pwillard

#5
May 11, 2011, 05:13 pm Last Edit: May 11, 2011, 05:15 pm by pwillard Reason: 1
Quote
The op amp is supplied with +5V and 0V (LM324 is  single supply op amp, so it should work)

I think Mike and I are trying to disagree with what you believe.  The feeling that it should work in an expected way with single supply across the whole range from 0-Vcc is likely expecting too much. Also note that at all times, with your circuit, you are presenting NO difference to the OP AMP since you tied the two differential inputs together. Your results are only showing you the errors introduced by the OP AMP itself.  

The original circuit appears to be designed for dual rail operation and will allow for negative swing.  If you are not doing a negative swing on the power feed line... the circuit is simply overkill.  If you really want to use this circuit with single supply and in a rail to rail mode you might need to be using a true rail to rail IC like the TS272.


Page 10 of the 324 datasheet shows a sample current monitor circuit.  You will note that it does not employ a a variant of the differential circuit you are using but instead takes advantage of the existing differential inputs on the LM324.  The key part of the circuit is that the + input reads the supply voltage and the - input reads the drop across the resistor as load flows through it. It has a transistor in the closed loop/gain path but you can adjust this to being just a resistor in the feedback path... gain calculations apply.

There are also parts designed specifically to perform this function, like the ZXCT1009.

CrossRoads

Do you account for  when the current has spiked as well, indicating that the motor has stalled/jammed?

I would try this approach of a non-inverting amplifier vs the approach you have now
http://www.electronics-tutorials.ws/opamp/opamp_3.html
Designing & building electrical circuits for over 25 years.  Screw Shield for Mega/Due/Uno,  Bobuino with ATMega1284P, & other '328P & '1284P creations & offerings at  my website.

noursy

Pwillard: thanks, the problem was exactly that the op amp needed a dual supply. I created a virtual ground for R3 with a voltage divider, and now the op amp is behaving as expected. The ZXCT1009 looks interestin, but I don't have the courage to play with a 3x1 mm large device. I intend to use proto board, not to make my own PCB, to keep the costs down, so fitting an SMD device of that size looks too complicated.

CrossRoads: my ultimate goal is to detect when the current suddenly drops, meaning that the car has started moving, and then reduce the PWM frequency to drive it at the desired speed. The problem with this old slot-car track is that when the car actually starts moving, the driver must immediately slow down to prevent going off the road. I want to try if software assistance can prevent this.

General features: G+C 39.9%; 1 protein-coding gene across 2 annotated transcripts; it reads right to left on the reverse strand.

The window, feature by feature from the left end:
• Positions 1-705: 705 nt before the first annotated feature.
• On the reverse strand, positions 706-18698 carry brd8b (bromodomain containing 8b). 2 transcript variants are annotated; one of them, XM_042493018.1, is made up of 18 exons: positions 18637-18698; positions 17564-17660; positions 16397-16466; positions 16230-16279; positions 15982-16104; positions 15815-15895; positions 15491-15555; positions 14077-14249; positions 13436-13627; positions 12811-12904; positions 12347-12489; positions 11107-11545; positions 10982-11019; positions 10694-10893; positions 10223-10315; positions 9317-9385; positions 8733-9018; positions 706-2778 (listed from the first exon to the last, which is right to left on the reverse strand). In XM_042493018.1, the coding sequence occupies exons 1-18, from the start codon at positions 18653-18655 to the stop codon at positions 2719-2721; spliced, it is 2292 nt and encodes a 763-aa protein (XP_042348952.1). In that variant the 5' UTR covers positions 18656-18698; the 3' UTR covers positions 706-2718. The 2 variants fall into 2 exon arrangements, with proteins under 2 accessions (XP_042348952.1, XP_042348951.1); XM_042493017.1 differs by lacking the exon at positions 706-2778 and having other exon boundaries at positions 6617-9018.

Grumpy_Mike

I once made a controller for an electric train set. Basically it was a phase locked loop (PLL) where the motor took the part of the voltage controlled oscillator. I used the voltage spikes across a current monitoring resistor to feed into the PLL.
What happens if the train was not making contacts with the circuit through the rails is that the DC feed to the PLL (the motor) goes up. But as soon as it starts to move, instantly comes down to the required speed. This achieved a realistic slow start speed for the train.
Mind you this was in the late 70s when there were no commercial electronic controls for trains.

noursy

I know nothing of PLLs (I just read a few Wikipedia pages about it), but that sounds interesting :)

How did you control the speed of the train? Variable voltage or PWM? And then, what were the two phases that were being compared by the PLL? Voltage and current of the electric motor?

On the op amp front, I'm about to give up on either measuring the current with a shunt and an amplifier, or on using the LM324 for that. I would like my system to be made mostly of software and as little hardware as possible, but the more I experiment with the LM324, the more problems I see: the motor is supplied with 12 V, so I'd need an even higher voltage for the op amp, which means using more support electronics to measure the bloody current.

Is there another way to detect that a PWM-driven motor is stalled or running, than trying to sense the current?
Alternatively, I could use a P-FET to drive the motor, use low-side current sensing and a simple non-inverting amplifier...

Grumpy_Mike

A PLL gets two oscillators going atnthe same rate. So the train's motor was one oscillator and I made anothern oscillator with a frequency controlling pot as my speed control. So to change then speed of the motor I simply changed the speed of the oscillator.

Bottom sided current sensing is less problematic.